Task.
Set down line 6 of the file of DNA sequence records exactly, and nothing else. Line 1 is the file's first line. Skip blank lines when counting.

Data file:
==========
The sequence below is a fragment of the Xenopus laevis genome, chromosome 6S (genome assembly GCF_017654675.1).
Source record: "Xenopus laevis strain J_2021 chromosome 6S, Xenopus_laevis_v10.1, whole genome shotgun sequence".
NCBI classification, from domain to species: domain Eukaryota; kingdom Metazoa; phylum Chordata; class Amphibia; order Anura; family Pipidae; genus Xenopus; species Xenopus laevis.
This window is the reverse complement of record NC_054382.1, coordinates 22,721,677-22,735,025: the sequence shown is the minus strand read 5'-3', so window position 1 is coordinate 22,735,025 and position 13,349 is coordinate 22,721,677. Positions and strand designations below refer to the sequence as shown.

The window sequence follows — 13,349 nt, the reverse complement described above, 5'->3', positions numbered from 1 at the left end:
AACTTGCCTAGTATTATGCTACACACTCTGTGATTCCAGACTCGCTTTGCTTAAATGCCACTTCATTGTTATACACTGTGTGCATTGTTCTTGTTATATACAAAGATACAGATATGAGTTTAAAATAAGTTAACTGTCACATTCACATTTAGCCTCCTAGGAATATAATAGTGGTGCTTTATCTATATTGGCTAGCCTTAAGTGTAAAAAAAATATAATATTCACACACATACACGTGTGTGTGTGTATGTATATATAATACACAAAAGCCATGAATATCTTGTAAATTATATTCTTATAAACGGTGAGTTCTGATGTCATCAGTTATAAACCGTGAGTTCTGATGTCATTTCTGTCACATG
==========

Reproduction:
AACTTGCCTAGTATTATGCTACACACTCTGTGATTCCAGACTCGCTTTGCTTAAATGCCACTTCATTGTTATACACTGTGTGCATTGTTCTTGTTATATACAAAGATACAGATATGAGTTTAAAATAAGTTAACTGTCACATTCACATTTAGCCTCCTAGGAATATAATAGTGGTGCTTTATCTATATTGGCTAGCCTTAAGTGTAAAAAAAATATAATATTCACACACATACACGTGTGTGTGTGTATGTATATATAATACACAAAAGCCATGAATATCTTGTAAATTATATTCTTATAAACGGTGAGTTCTGATGTCATCAGTTATAAACCGTGAGTTCTGATGTCATTTCTGTCACATG